6 essential settings to make your iPhone and iPad display easier on the eyes

Make text larger, or just bolder. Zoom in on all of the screen or just parts. And finally get buttons to look like buttons again, with these helpful tips for iOS 9 and later.

6 iPhone and iPad display settings you need to try
Ben Patterson

Nope, you don’t have to settle for itty-bitty text on your iPhone screen, nor must you deal with buttons that don’t look anything like buttons. Once you know which settings to change, you can boost the size of on-screen text on your iPhone or iPad, make words a bit more bold, zoom in with a virtual magnifying glass, warm up—or cool off—Night Shift, and more.

Change text size

You don’t have to squint if the text on your iPhone or iPad is a little too small. There are a couple of ways to boost the size of text on an iOS device.

Make onscreen text bigger—or smaller Ben Patterson

iOS’s Display Zoom feature boosts the size of both icons and text on your iPhone or iPad display.

First, you can use the Text Size setting to boost the font size of onscreen text—or, if you really want, you can make text on your iPhone or iPad look even tinier. Tap Settings > Display & Brightness > Text Size, then drag the slider one way or the other.

If you want to make everything look a bit bigger—icons and buttons included—you can try the Display Zoom setting. Tap Settings > Display & Brightness > Display Zoom, then flick on the switch. Keep in mind that you’ll see less stuff on the screen with the Display Zoom setting enabled, including one fewer row of icons on your home screen. Note that you’ll need to restart your iOS device each time you toggle the setting on and off.

Give text a bold boost

Size matters, sure, but maybe you’d like the text on your iPhone or iPad to look a tad thicker, too. If so, give this setting a try.

Give onscreen text a bold boost Ben Patterson

If the text font on your iPhone or iPad is too slim for your liking, try iOS’s Bold setting.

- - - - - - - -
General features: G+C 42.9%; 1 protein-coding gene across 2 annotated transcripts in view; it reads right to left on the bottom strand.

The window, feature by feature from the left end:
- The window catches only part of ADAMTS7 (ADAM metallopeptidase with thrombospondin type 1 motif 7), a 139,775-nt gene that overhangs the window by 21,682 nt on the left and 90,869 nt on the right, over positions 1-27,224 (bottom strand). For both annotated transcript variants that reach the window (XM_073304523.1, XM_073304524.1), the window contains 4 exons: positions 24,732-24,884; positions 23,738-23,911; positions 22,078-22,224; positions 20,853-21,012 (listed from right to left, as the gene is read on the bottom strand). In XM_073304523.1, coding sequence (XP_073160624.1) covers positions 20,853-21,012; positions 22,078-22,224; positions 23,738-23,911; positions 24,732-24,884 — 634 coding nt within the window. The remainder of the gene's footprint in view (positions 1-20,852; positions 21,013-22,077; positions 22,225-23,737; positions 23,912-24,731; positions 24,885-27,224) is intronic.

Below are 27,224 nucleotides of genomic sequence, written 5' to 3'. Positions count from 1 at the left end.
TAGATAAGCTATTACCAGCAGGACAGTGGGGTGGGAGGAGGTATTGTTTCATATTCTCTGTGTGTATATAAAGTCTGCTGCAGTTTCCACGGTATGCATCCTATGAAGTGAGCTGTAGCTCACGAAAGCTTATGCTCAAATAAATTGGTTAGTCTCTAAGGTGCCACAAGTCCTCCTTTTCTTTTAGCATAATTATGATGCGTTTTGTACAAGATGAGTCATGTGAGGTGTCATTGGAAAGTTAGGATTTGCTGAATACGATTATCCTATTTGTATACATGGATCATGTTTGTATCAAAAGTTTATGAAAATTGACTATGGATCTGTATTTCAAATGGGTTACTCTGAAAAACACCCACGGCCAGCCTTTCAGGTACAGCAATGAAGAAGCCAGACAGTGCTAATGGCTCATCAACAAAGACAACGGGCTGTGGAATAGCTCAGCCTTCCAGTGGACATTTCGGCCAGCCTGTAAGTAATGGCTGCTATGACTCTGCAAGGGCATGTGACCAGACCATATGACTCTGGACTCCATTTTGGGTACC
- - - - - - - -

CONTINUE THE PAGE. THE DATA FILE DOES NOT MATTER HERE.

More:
Tap Settings > Display & Brightness, then toggle on the Bold setting. Once your iPhone or iPad restarts, your iOS system text—everything from icon labels on the home screen to the words in plain-text mail messages—will look thicker and darker.

Zoom in with a virtual magnifying glass

Not to be confused with the Display Zoom setting, the iOS Zoom feature will zoom the entire display on your iPhone or iPad—and with the help of a “windowed” mode, you can drag a virtual magnifying glass around the screen.

Zoom in with a virtual magnifying glass Ben Patterson

The windowed mode for iOS’s Zoom feature puts a virtual magnifying lens on your iPhone or iPad display.

Tap Settings > General > Accessibility > Zoom, then toggle on the Zoom setting to enabled iOS’s Zoom mode. Next, double-tap with three fingers to zoom, then double-tap with three fingers and drag up or down to zoom in and out. A simple three-finger double-tap will also zoom all the way out on a zoomed-in screen.

Next, try this: back on the Zoom settings screen, tap Zoom Region, then pick the Window Zoom option. Once you do, the three-finger double-tap will call up a zoomed-in window that looks like a rectangular magnifying glass. You can drag the handle at the bottom of the magnifying lens to move it around the screen, or double-tap the handle and tap Resize Lens to make it bigger or smaller.